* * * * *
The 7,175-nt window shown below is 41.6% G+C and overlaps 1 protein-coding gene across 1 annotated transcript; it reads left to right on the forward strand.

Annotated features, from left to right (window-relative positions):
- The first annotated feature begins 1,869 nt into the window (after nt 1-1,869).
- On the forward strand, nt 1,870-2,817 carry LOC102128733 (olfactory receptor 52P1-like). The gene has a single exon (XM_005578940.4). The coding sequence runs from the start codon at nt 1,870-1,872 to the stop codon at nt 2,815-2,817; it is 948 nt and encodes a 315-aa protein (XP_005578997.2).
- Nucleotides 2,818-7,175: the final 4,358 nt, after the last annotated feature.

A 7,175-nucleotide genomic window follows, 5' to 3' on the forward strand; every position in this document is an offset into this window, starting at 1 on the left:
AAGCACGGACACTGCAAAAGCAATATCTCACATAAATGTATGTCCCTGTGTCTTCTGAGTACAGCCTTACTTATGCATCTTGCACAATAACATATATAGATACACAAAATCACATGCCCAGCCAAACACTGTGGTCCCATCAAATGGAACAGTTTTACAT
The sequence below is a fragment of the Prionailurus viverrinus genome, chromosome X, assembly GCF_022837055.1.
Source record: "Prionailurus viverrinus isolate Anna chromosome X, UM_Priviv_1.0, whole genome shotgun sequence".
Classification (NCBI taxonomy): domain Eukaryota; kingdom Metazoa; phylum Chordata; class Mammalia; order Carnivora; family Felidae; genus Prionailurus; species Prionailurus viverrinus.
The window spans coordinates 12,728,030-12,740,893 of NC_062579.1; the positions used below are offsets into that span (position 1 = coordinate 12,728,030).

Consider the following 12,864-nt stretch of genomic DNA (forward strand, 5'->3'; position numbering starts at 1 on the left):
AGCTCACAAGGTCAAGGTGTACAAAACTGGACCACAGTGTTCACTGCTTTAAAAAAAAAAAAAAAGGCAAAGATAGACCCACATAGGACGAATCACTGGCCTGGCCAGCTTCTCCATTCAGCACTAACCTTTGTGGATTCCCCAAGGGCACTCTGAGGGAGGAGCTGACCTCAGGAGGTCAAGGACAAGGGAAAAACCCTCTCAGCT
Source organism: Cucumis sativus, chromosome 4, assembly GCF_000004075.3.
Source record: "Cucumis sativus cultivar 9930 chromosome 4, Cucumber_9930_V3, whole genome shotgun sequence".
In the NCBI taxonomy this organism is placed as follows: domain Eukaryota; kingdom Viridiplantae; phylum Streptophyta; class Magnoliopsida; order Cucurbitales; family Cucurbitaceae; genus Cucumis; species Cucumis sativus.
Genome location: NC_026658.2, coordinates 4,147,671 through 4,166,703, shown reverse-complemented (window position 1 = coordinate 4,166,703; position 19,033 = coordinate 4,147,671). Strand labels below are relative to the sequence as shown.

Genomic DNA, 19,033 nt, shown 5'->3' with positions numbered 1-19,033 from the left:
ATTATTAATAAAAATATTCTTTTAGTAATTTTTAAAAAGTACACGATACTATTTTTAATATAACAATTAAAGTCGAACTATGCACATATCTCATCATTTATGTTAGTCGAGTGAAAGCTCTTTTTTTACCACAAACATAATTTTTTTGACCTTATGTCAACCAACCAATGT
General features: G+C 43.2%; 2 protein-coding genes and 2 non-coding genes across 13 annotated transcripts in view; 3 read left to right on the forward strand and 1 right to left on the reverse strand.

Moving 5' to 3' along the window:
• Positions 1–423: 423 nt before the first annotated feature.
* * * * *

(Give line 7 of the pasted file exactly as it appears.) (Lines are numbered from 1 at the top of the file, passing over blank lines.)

AAGCACGGACACTGCAAAAGCAATATCTCACATAAATGTATGTCCCTGTGTCTTCTGAGTACAGCCTTACTTATGCATCTTGCACAATAACATATATAGATACACAAAATCACATGCCCAGCCAAACACTGTGGTCCCATCAAATGGAACAGTTTTACAT